As the global COVID-19 pandemic continues to severely disrupt the U.S. economy, cybersecurity has become more crucial than ever. Working from home is no longer a periodic benefit for many Americans, but a requirement for many businesses to stay open. However, operating safely and effectively from a remote setup involves extra security measures. While working from home does come with its perks, employees who transition to a remote environment often create unintentional cybersecurity risks.
It’s critical that ALL employees are familiar with their company’s expectations when working from home. But beyond that, employees must also practice safe cybersecurity to ensure their data stays protected. If your business has a way to stay open during the quarantine, then your staff should have a clear Remote Work Policy that details those expectations. Send this policy to all affected staff, and once they read the policy, ask them to formally sign off on the agreement as well.
Although working from home lets you decentralize your daily tasks during a crisis, keep in mind that this benefit is completely nullified if your employees don’t have a way to securely access their data. Your business continuity plan should include instructions on login credentials, file storage, and communication. If your policy leaves any gaps in your cybersecurity, your entire disaster recovery from could backfire.
Here are some tips for how to safely work from home.
1) Understand best practices.
If your organization has an ongoing training program, make sure you’re actively participating. Scams like phishing only INCREASE when employees are working remotely – you must stay in the know on current threats and best practices.
2) Understand your organization’s policies and procedures.
If you’re working remotely, your organization should have a Remote Work Policy. Make sure that you’ve read and understood that policy so you can meet cybersecurity guidelines. You should continue following ALL company policies and procedures as if you were still in the office.
3) Don’t use public Wi-Fi.
You should always conduct work from a secured network, ideally in a home environment and with company equipment. We also highly recommend that you connect to your company’s network with a Virtual Private Network (VPN). If you’re unsure of how to do that, contact your company’s I.T. consultant for instructions.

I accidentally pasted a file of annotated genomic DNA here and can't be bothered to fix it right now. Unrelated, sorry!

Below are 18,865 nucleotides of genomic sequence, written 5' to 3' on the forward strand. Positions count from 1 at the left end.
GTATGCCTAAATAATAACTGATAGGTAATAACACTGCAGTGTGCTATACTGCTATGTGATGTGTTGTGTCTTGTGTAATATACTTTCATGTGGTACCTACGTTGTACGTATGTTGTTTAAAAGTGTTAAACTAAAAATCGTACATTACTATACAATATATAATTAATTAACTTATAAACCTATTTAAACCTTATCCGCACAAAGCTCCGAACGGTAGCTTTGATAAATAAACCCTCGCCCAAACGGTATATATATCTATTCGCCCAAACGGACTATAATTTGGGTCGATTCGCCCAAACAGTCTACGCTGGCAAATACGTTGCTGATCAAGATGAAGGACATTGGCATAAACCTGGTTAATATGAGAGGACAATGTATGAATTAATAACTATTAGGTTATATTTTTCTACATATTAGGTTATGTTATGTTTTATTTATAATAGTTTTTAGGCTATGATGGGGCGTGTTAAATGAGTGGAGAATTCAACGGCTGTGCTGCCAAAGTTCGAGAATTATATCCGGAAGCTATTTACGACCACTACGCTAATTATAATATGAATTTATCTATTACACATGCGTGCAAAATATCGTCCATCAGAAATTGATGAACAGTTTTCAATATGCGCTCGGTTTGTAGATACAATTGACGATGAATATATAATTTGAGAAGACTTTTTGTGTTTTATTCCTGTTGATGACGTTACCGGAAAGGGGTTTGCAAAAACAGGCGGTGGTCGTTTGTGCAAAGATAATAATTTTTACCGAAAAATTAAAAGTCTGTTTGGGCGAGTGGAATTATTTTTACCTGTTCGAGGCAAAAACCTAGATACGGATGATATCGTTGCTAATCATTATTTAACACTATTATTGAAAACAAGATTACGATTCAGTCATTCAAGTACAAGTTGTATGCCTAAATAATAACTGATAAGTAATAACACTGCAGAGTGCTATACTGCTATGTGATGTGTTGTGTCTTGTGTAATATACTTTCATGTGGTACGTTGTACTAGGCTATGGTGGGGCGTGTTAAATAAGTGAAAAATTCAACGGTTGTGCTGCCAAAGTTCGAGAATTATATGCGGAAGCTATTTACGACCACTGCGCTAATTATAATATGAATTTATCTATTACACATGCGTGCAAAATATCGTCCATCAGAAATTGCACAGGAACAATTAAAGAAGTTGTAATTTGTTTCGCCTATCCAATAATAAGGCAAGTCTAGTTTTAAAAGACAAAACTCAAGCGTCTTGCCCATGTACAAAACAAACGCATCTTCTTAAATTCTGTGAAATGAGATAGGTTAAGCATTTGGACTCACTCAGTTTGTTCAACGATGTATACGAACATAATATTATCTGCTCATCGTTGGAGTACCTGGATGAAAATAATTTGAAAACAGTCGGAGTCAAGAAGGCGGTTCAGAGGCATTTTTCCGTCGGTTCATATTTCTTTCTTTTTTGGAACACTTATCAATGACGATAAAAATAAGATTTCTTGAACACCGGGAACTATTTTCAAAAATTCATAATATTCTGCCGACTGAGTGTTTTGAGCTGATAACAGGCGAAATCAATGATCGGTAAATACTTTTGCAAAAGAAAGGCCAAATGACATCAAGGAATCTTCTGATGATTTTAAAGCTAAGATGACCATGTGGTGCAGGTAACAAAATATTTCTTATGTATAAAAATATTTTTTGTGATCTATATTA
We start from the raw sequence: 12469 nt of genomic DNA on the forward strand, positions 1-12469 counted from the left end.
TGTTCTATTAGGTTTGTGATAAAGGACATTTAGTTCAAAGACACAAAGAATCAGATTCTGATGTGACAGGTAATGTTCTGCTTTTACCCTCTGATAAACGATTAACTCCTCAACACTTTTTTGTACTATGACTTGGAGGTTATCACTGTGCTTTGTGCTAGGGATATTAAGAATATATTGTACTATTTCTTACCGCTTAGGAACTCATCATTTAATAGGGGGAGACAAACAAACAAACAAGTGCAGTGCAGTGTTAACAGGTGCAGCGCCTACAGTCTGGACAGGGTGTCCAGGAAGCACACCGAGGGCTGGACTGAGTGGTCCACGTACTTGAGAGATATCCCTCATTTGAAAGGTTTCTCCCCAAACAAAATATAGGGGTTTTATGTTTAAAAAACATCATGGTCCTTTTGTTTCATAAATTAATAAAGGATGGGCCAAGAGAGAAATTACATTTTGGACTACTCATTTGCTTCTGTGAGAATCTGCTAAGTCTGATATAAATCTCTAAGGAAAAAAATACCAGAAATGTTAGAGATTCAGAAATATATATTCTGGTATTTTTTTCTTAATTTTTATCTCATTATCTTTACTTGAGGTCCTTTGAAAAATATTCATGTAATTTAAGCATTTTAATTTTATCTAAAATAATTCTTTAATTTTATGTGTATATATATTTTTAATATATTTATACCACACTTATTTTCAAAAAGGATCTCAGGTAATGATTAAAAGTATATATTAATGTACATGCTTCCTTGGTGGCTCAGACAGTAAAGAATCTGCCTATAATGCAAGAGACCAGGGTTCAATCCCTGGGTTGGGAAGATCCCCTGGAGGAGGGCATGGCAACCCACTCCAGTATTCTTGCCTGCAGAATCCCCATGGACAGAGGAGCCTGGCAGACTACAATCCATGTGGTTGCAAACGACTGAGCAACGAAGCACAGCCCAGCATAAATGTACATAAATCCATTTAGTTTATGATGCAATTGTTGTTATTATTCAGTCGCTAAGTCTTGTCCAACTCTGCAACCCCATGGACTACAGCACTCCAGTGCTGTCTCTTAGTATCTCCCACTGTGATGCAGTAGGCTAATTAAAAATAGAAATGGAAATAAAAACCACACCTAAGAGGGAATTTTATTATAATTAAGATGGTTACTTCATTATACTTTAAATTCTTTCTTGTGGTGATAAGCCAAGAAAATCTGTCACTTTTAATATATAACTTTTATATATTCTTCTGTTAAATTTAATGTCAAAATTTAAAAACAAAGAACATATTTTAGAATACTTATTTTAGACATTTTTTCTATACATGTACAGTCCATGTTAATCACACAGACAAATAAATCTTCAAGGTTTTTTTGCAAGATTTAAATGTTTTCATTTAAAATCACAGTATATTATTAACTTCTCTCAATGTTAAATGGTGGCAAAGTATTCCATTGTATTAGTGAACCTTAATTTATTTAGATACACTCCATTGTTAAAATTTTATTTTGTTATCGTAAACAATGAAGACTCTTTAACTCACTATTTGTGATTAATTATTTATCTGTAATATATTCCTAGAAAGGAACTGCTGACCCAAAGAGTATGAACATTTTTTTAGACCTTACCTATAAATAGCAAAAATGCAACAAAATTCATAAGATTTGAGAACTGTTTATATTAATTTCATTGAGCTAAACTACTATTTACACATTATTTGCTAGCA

4) Keep all software up-to-date.
Updates and patches often address security flaws and other risk factors in your company’s software. Updating all of your company devices is the first step in preventing unauthorized access.
5) Use only company-approved devices for work.
Whether you’re using a laptop, smartphone, or tablet, you should clear all equipment usage with your immediate supervisor. Furthermore, don’t let friends or family members use any of your company-issued devices.
6) Don’t use your company-issued device for personal use.
Stay off social media, shopping sites, or any other personal bookmarks you might visit in your free time. You should only be performing company-related tasks on official equipment.
7) Be mindful of where you save files and data.
Don’t save files on your local or personal hard drives that may be more likely to be breached.
8) Back up your files.
If you’re unsure of your company’s backup procedure, contact your supervisor or I.T. It is very important to back up your work that way if a local loss occurs, data can be more easily recovered.
9) Use strong, unique passwords.
Make sure your passwords for your device and all of your accounts are strong and unique. Never reuse the same password across multiple accounts, and do not share your passwords with others.
10) Lock screens when not in use.
This helps limit any unauthorized access to the information you may still have open on your system. Company devices should only be powered on during work hours and should be promptly shut off at the end of your work day.
Cybersecurity Compliance Made Easy
These are just a few of the best cybersecurity recommendations for working remotely. Depending on your industry, you should still speak with your immediately supervisor to ensure you’re obeying company protocol. Smart cybersecurity doesn’t take a break when the office is empty. For example, healthcare employees have a duty to protect patient data in accordance with HIPAA, meaning cybersecurity is even more sensitive than ever.
If you need a managed service provider and I.T. partner to help you navigate these guidelines, contact Cinch I.T. today for a free consultation.
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About Cinch I.T.
Since 2004, Cinch I.T. has been providing customer-focused I.T. support for businesses of all sizes. Every element of its support is designed to provide not only the best I.T. solutions, but also the fastest and friendliest network and computer support in the industry! Cinch is one of the nation’s fastest-growing I.T. franchises with 7 locations. To learn more, visit cinchit.com. For more information about franchise opportunities, visit cinchfranchise.com.